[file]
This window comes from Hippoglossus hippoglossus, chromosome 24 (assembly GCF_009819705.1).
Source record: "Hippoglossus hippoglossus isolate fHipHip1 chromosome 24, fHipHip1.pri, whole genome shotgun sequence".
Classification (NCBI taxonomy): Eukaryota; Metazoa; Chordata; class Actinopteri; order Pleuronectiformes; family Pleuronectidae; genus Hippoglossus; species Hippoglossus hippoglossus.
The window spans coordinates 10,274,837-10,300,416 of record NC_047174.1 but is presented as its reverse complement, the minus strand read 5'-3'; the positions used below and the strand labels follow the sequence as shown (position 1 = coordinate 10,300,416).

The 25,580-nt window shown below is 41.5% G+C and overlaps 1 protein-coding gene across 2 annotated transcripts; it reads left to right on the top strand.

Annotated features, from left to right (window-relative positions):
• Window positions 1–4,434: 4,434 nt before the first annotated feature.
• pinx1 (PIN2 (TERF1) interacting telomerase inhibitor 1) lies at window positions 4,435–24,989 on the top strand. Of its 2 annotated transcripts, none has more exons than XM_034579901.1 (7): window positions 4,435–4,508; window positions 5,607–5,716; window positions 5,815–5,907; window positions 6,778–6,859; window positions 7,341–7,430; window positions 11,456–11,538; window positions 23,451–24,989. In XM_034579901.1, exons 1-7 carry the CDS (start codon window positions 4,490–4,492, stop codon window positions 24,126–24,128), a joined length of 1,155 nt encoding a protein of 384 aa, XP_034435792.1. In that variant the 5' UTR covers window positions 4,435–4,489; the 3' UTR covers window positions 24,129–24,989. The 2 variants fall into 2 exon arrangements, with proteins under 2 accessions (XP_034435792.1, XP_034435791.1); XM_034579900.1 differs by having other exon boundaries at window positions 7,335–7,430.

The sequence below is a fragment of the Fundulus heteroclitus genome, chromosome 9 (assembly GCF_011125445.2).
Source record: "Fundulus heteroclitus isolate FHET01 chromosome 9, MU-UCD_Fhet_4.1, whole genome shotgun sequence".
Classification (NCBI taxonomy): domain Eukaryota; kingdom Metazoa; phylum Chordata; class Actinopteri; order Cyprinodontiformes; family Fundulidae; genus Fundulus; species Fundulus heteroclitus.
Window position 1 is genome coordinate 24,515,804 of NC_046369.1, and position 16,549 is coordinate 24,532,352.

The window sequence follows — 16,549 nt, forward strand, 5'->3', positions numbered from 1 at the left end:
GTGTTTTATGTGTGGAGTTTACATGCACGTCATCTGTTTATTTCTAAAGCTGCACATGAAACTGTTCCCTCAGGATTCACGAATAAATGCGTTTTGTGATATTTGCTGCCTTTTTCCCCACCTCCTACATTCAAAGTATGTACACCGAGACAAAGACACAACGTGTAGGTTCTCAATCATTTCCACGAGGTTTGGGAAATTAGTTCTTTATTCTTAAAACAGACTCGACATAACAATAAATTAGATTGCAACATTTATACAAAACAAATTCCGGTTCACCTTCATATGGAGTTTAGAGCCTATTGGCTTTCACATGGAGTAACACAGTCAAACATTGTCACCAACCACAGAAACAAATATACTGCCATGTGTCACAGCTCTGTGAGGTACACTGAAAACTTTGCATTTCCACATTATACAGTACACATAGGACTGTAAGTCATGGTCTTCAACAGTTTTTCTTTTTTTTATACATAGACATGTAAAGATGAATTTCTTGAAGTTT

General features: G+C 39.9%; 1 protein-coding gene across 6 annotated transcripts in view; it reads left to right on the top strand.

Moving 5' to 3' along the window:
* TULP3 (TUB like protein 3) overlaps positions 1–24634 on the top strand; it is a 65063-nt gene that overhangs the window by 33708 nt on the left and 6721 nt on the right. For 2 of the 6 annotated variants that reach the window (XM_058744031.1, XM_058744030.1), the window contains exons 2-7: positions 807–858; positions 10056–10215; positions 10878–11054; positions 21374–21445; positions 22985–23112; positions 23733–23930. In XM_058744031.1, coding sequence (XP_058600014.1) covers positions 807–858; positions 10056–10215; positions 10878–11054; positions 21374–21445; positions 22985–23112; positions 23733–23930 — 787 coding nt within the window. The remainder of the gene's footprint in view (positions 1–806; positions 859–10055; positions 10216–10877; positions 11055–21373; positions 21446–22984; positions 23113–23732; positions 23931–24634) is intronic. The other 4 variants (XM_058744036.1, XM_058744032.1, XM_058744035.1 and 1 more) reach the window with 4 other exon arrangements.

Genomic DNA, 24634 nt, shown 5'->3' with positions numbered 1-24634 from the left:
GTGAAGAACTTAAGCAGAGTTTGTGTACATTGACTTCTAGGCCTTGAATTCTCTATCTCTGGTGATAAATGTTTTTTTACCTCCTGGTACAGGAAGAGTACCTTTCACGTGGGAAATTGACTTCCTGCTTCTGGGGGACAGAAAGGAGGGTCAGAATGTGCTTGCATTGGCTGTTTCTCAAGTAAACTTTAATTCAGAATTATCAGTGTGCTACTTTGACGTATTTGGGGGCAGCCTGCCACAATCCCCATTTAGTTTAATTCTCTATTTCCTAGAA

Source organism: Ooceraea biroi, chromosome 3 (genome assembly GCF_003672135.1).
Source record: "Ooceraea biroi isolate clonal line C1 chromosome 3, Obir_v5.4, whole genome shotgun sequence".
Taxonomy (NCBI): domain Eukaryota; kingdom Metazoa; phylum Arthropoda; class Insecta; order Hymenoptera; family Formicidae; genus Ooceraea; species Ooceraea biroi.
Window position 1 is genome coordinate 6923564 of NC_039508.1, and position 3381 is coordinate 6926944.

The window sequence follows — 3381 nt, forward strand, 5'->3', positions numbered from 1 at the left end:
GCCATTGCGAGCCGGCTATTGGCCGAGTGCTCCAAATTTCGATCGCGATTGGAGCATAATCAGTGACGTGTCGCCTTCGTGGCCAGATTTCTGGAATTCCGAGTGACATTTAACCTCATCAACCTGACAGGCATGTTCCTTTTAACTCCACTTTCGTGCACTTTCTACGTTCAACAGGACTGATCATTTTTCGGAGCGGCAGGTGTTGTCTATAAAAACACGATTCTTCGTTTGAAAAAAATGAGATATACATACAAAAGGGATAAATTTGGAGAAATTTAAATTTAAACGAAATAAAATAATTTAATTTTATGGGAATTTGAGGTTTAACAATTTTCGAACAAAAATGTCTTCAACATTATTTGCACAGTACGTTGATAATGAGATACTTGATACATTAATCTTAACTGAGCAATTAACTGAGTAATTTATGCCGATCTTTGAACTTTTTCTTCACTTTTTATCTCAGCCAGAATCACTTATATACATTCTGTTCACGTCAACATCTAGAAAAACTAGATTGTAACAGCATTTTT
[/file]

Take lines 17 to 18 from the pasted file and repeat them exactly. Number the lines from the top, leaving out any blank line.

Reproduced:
* TULP3 (TUB like protein 3) overlaps positions 1–24634 on the top strand; it is a 65063-nt gene that overhangs the window by 33708 nt on the left and 6721 nt on the right. For 2 of the 6 annotated variants that reach the window (XM_058744031.1, XM_058744030.1), the window contains exons 2-7: positions 807–858; positions 10056–10215; positions 10878–11054; positions 21374–21445; positions 22985–23112; positions 23733–23930. In XM_058744031.1, coding sequence (XP_058600014.1) covers positions 807–858; positions 10056–10215; positions 10878–11054; positions 21374–21445; positions 22985–23112; positions 23733–23930 — 787 coding nt within the window. The remainder of the gene's footprint in view (positions 1–806; positions 859–10055; positions 10216–10877; positions 11055–21373; positions 21446–22984; positions 23113–23732; positions 23931–24634) is intronic. The other 4 variants (XM_058744036.1, XM_058744032.1, XM_058744035.1 and 1 more) reach the window with 4 other exon arrangements.

Genomic DNA, 24634 nt, shown 5'->3' with positions numbered 1-24634 from the left: